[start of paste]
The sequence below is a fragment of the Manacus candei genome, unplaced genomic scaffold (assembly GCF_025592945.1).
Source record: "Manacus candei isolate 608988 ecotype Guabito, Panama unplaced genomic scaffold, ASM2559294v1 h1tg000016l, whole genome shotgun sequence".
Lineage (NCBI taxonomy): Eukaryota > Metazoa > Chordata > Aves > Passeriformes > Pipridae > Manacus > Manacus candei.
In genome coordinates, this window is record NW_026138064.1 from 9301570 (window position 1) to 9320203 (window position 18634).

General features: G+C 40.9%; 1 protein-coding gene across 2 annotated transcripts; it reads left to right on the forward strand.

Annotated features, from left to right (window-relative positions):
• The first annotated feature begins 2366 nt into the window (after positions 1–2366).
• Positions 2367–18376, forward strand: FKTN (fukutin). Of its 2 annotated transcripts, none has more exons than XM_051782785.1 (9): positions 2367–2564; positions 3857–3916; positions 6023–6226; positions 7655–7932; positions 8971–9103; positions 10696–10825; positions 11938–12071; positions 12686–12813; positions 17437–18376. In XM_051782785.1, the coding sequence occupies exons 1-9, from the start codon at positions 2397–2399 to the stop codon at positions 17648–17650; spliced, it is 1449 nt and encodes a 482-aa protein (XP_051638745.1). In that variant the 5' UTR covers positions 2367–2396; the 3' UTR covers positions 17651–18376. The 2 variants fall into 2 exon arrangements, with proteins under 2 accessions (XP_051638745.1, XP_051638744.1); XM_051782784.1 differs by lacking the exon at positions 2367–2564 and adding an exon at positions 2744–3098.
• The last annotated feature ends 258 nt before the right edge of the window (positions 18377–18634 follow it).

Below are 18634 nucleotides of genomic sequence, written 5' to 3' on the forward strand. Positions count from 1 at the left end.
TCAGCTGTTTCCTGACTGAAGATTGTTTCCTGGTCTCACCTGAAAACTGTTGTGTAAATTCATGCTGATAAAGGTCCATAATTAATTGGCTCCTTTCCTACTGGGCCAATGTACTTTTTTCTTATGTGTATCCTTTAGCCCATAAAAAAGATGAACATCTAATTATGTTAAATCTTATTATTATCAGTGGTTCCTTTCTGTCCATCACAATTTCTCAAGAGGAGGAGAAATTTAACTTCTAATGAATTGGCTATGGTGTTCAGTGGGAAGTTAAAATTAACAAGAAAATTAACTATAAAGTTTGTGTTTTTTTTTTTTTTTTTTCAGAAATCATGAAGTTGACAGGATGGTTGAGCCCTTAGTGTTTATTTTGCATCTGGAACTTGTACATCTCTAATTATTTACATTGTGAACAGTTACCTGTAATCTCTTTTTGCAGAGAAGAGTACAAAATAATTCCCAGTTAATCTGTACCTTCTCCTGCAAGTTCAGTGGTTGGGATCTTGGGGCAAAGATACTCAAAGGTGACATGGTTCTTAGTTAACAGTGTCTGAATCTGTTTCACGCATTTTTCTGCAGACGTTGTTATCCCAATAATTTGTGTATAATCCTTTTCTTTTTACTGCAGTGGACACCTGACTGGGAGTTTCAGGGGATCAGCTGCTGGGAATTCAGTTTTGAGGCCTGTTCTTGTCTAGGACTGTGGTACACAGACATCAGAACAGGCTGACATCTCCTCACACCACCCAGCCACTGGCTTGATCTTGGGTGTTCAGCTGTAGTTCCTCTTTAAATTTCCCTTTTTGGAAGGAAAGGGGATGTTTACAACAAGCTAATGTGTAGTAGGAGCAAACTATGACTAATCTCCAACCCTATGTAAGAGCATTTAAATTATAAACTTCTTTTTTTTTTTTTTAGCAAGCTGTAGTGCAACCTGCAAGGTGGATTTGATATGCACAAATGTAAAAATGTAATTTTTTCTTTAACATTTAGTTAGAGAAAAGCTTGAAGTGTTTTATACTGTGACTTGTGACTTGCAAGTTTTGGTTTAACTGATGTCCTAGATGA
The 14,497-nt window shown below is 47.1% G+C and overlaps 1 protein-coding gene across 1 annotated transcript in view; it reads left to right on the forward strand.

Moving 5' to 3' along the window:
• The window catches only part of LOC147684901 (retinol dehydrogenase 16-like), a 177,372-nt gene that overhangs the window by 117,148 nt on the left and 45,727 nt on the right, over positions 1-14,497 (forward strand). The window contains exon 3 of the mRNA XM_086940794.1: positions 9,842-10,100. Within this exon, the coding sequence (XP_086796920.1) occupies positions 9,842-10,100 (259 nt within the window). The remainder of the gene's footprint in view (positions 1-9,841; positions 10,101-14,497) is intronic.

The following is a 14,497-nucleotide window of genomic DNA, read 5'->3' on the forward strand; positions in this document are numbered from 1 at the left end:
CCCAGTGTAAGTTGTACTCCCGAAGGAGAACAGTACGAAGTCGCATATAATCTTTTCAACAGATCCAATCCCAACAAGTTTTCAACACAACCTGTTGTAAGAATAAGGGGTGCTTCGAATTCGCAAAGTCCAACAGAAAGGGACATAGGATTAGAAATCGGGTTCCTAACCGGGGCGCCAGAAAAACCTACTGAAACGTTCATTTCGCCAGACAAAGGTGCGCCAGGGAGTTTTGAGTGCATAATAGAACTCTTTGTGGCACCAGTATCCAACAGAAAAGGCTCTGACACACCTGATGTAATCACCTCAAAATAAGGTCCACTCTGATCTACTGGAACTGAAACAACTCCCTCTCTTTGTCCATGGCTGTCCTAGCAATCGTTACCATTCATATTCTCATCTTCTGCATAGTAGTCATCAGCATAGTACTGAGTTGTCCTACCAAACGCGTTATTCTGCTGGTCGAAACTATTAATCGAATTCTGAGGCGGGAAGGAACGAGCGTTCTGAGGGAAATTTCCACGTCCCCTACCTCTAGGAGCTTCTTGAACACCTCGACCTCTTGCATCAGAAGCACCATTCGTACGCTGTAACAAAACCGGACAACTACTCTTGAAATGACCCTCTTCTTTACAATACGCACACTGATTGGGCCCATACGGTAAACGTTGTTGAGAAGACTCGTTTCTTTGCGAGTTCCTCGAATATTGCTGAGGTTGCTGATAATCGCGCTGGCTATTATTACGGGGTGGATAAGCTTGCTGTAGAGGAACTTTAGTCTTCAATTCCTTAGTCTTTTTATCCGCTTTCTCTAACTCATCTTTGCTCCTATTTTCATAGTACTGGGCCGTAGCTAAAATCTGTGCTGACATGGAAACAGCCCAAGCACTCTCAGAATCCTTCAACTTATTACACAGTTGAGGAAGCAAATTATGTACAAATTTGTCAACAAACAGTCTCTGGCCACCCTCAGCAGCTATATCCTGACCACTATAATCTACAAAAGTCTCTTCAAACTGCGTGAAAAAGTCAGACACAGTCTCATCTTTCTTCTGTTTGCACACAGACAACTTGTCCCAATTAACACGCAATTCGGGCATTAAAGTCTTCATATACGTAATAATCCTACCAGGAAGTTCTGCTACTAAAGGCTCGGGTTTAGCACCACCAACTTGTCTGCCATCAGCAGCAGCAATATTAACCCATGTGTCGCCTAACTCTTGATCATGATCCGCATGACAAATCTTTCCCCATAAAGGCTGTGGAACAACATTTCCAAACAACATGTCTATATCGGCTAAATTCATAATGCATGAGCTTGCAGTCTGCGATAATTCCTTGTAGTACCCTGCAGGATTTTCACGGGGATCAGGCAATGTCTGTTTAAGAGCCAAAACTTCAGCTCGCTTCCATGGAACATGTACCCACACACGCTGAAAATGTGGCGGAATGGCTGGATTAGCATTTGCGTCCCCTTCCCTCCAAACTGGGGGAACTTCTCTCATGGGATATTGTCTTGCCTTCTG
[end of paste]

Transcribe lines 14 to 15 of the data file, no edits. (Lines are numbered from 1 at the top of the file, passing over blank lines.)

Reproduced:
• The window catches only part of LOC147684901 (retinol dehydrogenase 16-like), a 177,372-nt gene that overhangs the window by 117,148 nt on the left and 45,727 nt on the right, over positions 1-14,497 (forward strand). The window contains exon 3 of the mRNA XM_086940794.1: positions 9,842-10,100. Within this exon, the coding sequence (XP_086796920.1) occupies positions 9,842-10,100 (259 nt within the window). The remainder of the gene's footprint in view (positions 1-9,841; positions 10,101-14,497) is intronic.

The following is a 14,497-nucleotide window of genomic DNA, read 5'->3' on the forward strand; positions in this document are numbered from 1 at the left end: